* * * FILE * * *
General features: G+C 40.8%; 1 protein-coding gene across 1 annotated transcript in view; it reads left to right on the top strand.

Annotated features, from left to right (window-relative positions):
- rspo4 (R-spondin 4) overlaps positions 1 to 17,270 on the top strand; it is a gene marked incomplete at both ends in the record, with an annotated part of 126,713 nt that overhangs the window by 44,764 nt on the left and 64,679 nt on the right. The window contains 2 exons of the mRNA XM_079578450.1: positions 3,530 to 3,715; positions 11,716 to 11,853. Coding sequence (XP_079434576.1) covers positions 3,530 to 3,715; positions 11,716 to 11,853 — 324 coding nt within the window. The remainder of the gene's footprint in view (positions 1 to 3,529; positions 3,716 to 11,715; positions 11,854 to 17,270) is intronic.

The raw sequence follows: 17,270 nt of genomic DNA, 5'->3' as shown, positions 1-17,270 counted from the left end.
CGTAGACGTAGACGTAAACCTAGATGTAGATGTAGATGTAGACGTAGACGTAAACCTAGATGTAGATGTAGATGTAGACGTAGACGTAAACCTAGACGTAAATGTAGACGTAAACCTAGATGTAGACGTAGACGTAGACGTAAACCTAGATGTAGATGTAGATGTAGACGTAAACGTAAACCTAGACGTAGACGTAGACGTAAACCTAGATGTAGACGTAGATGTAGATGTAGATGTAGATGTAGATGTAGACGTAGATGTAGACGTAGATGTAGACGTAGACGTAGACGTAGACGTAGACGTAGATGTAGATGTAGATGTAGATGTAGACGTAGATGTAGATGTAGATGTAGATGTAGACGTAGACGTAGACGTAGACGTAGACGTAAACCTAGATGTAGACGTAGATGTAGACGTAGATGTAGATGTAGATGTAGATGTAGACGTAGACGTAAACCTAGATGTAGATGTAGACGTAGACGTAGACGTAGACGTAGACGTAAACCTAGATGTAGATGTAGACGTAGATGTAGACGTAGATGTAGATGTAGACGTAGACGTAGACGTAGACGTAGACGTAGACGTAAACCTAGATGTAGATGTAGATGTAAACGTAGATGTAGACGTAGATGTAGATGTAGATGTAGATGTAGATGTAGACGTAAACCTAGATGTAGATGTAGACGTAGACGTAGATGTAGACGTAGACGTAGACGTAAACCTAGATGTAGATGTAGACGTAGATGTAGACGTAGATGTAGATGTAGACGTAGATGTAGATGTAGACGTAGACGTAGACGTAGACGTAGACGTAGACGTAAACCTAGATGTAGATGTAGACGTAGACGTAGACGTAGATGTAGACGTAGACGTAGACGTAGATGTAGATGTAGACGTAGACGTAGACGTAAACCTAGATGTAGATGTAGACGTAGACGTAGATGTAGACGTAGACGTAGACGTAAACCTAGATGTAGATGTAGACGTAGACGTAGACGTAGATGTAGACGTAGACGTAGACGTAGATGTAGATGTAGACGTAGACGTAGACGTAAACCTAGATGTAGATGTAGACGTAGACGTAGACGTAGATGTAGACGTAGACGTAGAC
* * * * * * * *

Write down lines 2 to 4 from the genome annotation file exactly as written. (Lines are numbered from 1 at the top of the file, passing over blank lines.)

Annotated features, from left to right (window-relative positions):
- rspo4 (R-spondin 4) overlaps positions 1 to 17,270 on the top strand; it is a gene marked incomplete at both ends in the record, with an annotated part of 126,713 nt that overhangs the window by 44,764 nt on the left and 64,679 nt on the right. The window contains 2 exons of the mRNA XM_079578450.1: positions 3,530 to 3,715; positions 11,716 to 11,853. Coding sequence (XP_079434576.1) covers positions 3,530 to 3,715; positions 11,716 to 11,853 — 324 coding nt within the window. The remainder of the gene's footprint in view (positions 1 to 3,529; positions 3,716 to 11,715; positions 11,854 to 17,270) is intronic.

The raw sequence follows: 17,270 nt of genomic DNA, 5'->3' as shown, positions 1-17,270 counted from the left end.